Neuberg Sangaku
Many of sangaku problems have been thought up in the West, sometimes earlier and sometimes later than they have been published in Japan. For researchers into the Japanese mathematics (wasan) of the Edo period this is of course important to identify the instances where precedence lies in the East. A construction of three tangent circles in what's now known as Malfatti's problem after an 1803 article by Gian Francesco Malfatti (17311807) has been proposed some 30 years ealier by the great Japanese mathematican Ajima Naonobu.
The applet below presents a problem posed by J. J. B. Neurberg in 1896 (Methesis, p. 193, problem 1078):
Given a ΔABC, let R, r, r_{a}, r_{b}, r_{c} be the radii of the circumcircle (O), the incircle (I) and the excircles (I_{a}), (I_{b}) and (I_{c}). The fourth tangents common to pairs of the excircles (I_{a}), (I_{b}) and (I_{c}) form a triangle A'B'C'. Show that centers of the incircle of ΔA'B'C' and the circumcircle of ΔI_{a}I_{b}I_{c} coincide and that the radius r' of the former satisfies:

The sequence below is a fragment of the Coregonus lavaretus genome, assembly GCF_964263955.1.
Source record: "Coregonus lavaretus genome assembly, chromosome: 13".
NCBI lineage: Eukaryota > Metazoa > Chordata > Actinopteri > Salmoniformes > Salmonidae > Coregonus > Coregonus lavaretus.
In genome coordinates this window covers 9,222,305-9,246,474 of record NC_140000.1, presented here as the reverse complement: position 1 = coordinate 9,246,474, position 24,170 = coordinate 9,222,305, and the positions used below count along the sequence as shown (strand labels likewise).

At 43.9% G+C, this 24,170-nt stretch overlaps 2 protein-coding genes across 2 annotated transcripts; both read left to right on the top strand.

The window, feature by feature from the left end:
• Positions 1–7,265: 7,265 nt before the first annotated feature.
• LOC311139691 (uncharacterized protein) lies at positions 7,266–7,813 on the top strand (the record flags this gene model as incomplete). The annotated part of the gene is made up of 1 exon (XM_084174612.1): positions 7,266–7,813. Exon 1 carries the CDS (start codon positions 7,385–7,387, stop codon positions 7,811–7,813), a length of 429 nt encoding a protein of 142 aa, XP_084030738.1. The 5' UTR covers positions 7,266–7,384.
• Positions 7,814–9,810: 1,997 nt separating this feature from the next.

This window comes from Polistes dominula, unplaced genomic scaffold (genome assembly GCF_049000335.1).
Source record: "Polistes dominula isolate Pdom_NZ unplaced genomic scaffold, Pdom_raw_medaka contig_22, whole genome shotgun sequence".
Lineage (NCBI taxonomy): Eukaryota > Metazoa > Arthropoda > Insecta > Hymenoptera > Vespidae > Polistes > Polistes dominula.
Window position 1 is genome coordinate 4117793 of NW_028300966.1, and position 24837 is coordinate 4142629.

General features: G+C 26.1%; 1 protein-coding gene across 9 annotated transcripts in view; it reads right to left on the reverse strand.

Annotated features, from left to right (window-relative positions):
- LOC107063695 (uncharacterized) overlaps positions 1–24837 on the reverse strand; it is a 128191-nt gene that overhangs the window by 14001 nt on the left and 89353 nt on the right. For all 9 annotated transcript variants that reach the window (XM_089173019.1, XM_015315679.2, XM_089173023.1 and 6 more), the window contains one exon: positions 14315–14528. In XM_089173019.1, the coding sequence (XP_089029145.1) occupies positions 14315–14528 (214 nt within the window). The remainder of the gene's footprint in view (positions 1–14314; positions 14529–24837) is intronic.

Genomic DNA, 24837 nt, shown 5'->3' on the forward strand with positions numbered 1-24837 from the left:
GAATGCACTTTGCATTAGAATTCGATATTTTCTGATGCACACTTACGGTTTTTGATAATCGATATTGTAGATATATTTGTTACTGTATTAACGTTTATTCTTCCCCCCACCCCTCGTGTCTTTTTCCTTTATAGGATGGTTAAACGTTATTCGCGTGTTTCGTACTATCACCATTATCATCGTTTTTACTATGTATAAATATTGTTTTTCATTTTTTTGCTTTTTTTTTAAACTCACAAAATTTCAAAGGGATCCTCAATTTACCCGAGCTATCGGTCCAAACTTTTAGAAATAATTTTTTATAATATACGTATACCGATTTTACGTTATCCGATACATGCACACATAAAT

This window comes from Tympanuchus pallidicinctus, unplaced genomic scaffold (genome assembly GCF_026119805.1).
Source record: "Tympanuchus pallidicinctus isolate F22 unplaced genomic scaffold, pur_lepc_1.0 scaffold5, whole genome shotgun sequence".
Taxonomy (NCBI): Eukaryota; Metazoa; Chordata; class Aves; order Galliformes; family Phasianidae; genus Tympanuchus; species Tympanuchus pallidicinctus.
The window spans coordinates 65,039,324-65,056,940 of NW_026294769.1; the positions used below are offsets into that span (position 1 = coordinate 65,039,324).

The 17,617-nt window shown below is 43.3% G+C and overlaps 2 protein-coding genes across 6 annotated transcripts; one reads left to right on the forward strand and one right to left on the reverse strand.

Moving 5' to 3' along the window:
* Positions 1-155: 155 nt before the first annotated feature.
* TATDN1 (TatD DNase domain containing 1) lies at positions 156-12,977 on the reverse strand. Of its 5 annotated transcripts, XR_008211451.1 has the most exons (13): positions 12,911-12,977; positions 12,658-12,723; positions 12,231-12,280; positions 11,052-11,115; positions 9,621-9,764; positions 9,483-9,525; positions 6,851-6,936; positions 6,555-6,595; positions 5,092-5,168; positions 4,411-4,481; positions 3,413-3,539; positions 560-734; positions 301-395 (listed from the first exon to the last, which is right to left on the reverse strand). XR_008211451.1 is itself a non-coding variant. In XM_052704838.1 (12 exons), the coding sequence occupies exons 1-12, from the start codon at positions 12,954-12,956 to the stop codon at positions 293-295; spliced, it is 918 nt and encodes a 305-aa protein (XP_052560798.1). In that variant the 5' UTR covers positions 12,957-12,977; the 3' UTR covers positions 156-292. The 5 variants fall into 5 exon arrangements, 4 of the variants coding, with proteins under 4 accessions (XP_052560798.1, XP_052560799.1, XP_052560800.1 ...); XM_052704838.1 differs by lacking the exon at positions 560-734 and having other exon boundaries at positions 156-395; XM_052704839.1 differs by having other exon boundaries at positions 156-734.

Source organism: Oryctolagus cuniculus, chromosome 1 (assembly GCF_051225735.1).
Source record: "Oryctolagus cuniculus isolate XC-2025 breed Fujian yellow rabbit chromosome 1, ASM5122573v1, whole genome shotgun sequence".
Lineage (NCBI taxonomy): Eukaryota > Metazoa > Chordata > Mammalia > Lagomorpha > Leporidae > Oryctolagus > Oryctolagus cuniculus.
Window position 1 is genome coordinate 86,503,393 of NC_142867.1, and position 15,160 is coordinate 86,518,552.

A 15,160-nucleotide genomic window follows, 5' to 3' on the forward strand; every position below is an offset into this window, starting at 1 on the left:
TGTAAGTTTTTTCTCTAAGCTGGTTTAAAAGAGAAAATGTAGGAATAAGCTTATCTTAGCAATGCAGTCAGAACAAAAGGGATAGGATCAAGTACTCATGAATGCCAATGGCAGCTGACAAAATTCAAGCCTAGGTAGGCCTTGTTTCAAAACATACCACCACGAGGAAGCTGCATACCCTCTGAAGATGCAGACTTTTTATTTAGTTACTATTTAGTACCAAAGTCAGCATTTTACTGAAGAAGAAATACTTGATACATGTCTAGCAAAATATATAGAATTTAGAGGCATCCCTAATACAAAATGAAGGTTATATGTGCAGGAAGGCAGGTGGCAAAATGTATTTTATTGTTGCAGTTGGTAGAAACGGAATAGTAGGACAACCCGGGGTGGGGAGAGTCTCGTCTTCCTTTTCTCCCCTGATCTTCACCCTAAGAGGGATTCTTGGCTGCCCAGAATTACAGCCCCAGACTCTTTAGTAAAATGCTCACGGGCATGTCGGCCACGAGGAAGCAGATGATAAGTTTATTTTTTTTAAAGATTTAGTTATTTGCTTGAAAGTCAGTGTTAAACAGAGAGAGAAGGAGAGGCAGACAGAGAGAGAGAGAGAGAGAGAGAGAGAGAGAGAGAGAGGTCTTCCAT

The result 2r' = r + r_{a} + r_{b} + r_{c} is known to have been presented in 1803 by Yamamoto Norihisa on a sangaku at the Echigo Hukasan shrine, Niigata prefecture. The tablet has been lost but was recorded in Nakamura's 1830 manuscript Saishi Shinzan.
What if applet does not run? 
References
 Fukagawa Hidetoshi, Tony Rothman, Sacred Mathematics  Japanese Temple Geometry, Princeton University Press, 2008, pp. 298299
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 Two Arbelos, Two Chains
 Two Circles in an Angle
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 Sangaku via Peru
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